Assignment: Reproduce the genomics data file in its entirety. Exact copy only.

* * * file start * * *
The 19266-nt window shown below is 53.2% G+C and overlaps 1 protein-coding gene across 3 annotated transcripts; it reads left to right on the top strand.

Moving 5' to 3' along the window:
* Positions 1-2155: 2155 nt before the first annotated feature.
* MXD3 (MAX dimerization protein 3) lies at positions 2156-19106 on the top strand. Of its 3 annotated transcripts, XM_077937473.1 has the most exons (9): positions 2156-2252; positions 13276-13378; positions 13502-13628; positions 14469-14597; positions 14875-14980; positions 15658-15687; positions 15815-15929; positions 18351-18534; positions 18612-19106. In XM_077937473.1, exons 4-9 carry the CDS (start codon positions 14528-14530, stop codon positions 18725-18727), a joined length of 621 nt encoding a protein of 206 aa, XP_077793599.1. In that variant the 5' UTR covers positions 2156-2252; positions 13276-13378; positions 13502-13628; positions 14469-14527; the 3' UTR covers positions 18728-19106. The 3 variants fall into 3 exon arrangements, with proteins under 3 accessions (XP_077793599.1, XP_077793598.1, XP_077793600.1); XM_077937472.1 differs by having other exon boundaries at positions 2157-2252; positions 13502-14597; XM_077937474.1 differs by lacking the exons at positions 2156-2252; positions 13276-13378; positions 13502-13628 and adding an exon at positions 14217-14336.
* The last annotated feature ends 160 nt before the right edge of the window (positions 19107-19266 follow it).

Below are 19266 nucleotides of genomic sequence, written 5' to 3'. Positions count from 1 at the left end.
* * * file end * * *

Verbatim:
The 19266-nt window shown below is 53.2% G+C and overlaps 1 protein-coding gene across 3 annotated transcripts; it reads left to right on the top strand.

Moving 5' to 3' along the window:
* Positions 1-2155: 2155 nt before the first annotated feature.
* MXD3 (MAX dimerization protein 3) lies at positions 2156-19106 on the top strand. Of its 3 annotated transcripts, XM_077937473.1 has the most exons (9): positions 2156-2252; positions 13276-13378; positions 13502-13628; positions 14469-14597; positions 14875-14980; positions 15658-15687; positions 15815-15929; positions 18351-18534; positions 18612-19106. In XM_077937473.1, exons 4-9 carry the CDS (start codon positions 14528-14530, stop codon positions 18725-18727), a joined length of 621 nt encoding a protein of 206 aa, XP_077793599.1. In that variant the 5' UTR covers positions 2156-2252; positions 13276-13378; positions 13502-13628; positions 14469-14527; the 3' UTR covers positions 18728-19106. The 3 variants fall into 3 exon arrangements, with proteins under 3 accessions (XP_077793599.1, XP_077793598.1, XP_077793600.1); XM_077937472.1 differs by having other exon boundaries at positions 2157-2252; positions 13502-14597; XM_077937474.1 differs by lacking the exons at positions 2156-2252; positions 13276-13378; positions 13502-13628 and adding an exon at positions 14217-14336.
* The last annotated feature ends 160 nt before the right edge of the window (positions 19107-19266 follow it).

Below are 19266 nucleotides of genomic sequence, written 5' to 3'. Positions count from 1 at the left end.